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The most important historical site in Halkidiki, ancient Stagira, is located next to current Olympiada. The tour is a real delight. Especially if you want to see all, know that you will need at least 2-3 hours and do not miss the coastal path which is wonderful.

Ancient Stagira, the birthplace of Aristotle, the greatest philosopher of antiquity, teacher of Alexander the Great, are located approximately 500 m southeast of the village of Olympiada,  on a small mountainous peninsula, called "Liotopi." The city occupied the two hills of this peninsula, north coastal and south, a larger one, separated by a low neck.

The city's location was identified with certainty from the references of ancient authors and from investigations of modern scholars. The ancient evidence is clear: they give the distance of the city south from ancient Acanthus, they said it was beachfront and most importantly, most of the time talking about a small island opposite Stagira, which had the name "Capros". (The same name is given to the port of the ancient city, probably identical to the bay of Olympiada, while the coins of Stagira brought the same performance).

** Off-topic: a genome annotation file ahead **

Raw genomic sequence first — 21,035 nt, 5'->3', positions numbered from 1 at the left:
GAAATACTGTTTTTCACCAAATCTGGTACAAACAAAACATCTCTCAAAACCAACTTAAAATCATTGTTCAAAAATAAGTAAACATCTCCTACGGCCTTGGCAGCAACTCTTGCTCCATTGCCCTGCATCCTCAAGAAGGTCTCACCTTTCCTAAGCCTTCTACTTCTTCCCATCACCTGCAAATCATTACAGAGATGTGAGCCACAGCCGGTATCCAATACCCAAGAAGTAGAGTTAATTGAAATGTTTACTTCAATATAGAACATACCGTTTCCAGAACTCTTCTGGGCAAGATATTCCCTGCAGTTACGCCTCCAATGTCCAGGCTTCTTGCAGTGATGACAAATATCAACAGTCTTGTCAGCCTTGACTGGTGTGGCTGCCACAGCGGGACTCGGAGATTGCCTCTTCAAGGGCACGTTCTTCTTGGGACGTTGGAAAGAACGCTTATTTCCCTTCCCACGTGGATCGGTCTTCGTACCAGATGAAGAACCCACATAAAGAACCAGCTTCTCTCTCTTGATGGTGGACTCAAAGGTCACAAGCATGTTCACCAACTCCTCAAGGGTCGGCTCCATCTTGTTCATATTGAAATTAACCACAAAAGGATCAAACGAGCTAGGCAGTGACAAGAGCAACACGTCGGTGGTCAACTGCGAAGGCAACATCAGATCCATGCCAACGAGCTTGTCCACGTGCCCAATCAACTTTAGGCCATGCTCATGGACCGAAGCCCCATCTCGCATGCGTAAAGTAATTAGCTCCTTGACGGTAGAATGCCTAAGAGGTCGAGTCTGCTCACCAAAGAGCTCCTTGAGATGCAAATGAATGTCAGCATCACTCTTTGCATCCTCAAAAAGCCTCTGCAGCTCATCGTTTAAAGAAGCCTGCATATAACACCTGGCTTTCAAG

The only island that exists in the area is the current 'Kafkanas ", which is just 1.5 miles from the ancient city. Today it is uninhabited and gathers all the seagulls in the area, but from the ruins that are there, seems to have been inhabited from the classic up to Byzantine times. Most features of these ruins are two large water tanks and a building from the Byzantine period on the west end of the island.

The city was established around 655 BC by Ionian colonists from the island of Andros, while later settlers arrived from Chalcis. After the Persian wars Stagira also became a member of the Athenian Alliance, contributing to the common fund.
Later Stagira joined the Common Chalkidean, meaning the confederation of all cities of Halkidiki, which was based in Olynthos.

On 349 BC the city was besieged and then bowed to the King of Macedonia, Philip II, who destroyed it completely, but a few years later he rebuilded her, in honor of Aristotle. According to tradition, Stagiritians transported and buried the bones of Aristotle to his hometown and established in his honor the great feast "Aristotelia".

But it seems that this disaster by Philip already marked the beginning of the decline of the city, which began to decline continuously. Thus, the geographer Stravon, who lived in the time of Christ, notes that the area of Stagira was already deserted.

Thousand years later, reported to exist in the same place, a small medieval castle that was named "Livasdias" and later "Lipsasda." This castle is apparently the few buildings that are on the top of North Hill and the Byzantine wall that closes at the beginning of the same hill.

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